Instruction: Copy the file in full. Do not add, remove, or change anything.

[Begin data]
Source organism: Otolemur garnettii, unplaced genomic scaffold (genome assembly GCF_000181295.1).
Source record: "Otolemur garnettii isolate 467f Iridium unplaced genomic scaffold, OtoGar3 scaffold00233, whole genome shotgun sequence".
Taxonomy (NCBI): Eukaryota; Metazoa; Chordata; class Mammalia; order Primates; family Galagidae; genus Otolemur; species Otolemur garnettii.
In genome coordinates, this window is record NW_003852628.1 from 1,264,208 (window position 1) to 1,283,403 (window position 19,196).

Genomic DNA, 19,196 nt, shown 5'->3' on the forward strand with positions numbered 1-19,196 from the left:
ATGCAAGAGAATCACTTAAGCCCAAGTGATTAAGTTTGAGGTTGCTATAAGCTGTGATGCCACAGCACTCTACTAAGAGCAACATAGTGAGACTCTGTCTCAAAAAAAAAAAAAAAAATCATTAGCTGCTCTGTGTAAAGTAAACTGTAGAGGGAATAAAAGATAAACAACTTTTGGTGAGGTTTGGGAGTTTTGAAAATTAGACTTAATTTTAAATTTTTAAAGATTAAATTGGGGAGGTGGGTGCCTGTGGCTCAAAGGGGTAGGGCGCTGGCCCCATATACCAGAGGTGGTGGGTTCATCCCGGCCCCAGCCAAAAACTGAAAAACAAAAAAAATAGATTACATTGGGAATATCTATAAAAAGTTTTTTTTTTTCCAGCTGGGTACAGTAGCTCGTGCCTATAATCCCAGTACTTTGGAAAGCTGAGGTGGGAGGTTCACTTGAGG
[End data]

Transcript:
Source organism: Otolemur garnettii, unplaced genomic scaffold (genome assembly GCF_000181295.1).
Source record: "Otolemur garnettii isolate 467f Iridium unplaced genomic scaffold, OtoGar3 scaffold00233, whole genome shotgun sequence".
Taxonomy (NCBI): Eukaryota; Metazoa; Chordata; class Mammalia; order Primates; family Galagidae; genus Otolemur; species Otolemur garnettii.
In genome coordinates, this window is record NW_003852628.1 from 1,264,208 (window position 1) to 1,283,403 (window position 19,196).

Genomic DNA, 19,196 nt, shown 5'->3' on the forward strand with positions numbered 1-19,196 from the left:
ATGCAAGAGAATCACTTAAGCCCAAGTGATTAAGTTTGAGGTTGCTATAAGCTGTGATGCCACAGCACTCTACTAAGAGCAACATAGTGAGACTCTGTCTCAAAAAAAAAAAAAAAAATCATTAGCTGCTCTGTGTAAAGTAAACTGTAGAGGGAATAAAAGATAAACAACTTTTGGTGAGGTTTGGGAGTTTTGAAAATTAGACTTAATTTTAAATTTTTAAAGATTAAATTGGGGAGGTGGGTGCCTGTGGCTCAAAGGGGTAGGGCGCTGGCCCCATATACCAGAGGTGGTGGGTTCATCCCGGCCCCAGCCAAAAACTGAAAAACAAAAAAAATAGATTACATTGGGAATATCTATAAAAAGTTTTTTTTTTTCCAGCTGGGTACAGTAGCTCGTGCCTATAATCCCAGTACTTTGGAAAGCTGAGGTGGGAGGTTCACTTGAGG